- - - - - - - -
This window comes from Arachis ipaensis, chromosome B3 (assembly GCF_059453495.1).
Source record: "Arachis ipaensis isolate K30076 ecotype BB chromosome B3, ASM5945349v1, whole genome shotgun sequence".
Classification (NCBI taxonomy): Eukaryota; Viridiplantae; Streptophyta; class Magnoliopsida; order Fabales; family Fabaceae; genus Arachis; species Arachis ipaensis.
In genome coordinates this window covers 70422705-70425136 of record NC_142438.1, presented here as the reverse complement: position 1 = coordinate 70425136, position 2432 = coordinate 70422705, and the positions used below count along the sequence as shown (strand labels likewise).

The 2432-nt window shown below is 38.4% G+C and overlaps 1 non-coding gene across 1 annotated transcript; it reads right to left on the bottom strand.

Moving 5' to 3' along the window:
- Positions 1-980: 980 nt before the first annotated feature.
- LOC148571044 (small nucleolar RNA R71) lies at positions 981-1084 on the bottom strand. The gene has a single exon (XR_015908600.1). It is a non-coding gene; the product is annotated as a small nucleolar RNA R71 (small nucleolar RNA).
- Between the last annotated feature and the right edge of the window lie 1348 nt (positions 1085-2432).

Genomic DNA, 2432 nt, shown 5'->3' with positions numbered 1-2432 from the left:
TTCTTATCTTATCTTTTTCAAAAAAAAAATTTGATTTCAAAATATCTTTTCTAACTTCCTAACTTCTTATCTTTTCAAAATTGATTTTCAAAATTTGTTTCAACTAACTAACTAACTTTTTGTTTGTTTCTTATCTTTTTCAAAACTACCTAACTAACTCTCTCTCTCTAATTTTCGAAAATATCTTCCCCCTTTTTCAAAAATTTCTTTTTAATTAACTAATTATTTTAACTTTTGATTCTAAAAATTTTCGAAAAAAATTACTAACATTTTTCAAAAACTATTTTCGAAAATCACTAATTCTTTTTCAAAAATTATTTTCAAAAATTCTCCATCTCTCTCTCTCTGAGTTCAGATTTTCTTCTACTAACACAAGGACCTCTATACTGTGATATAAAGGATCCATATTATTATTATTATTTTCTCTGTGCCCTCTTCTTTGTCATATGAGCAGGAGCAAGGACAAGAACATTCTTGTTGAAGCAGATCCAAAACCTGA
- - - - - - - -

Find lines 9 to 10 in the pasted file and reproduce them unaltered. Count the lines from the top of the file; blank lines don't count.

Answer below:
- Between the last annotated feature and the right edge of the window lie 1348 nt (positions 1085-2432).

Genomic DNA, 2432 nt, shown 5'->3' with positions numbered 1-2432 from the left: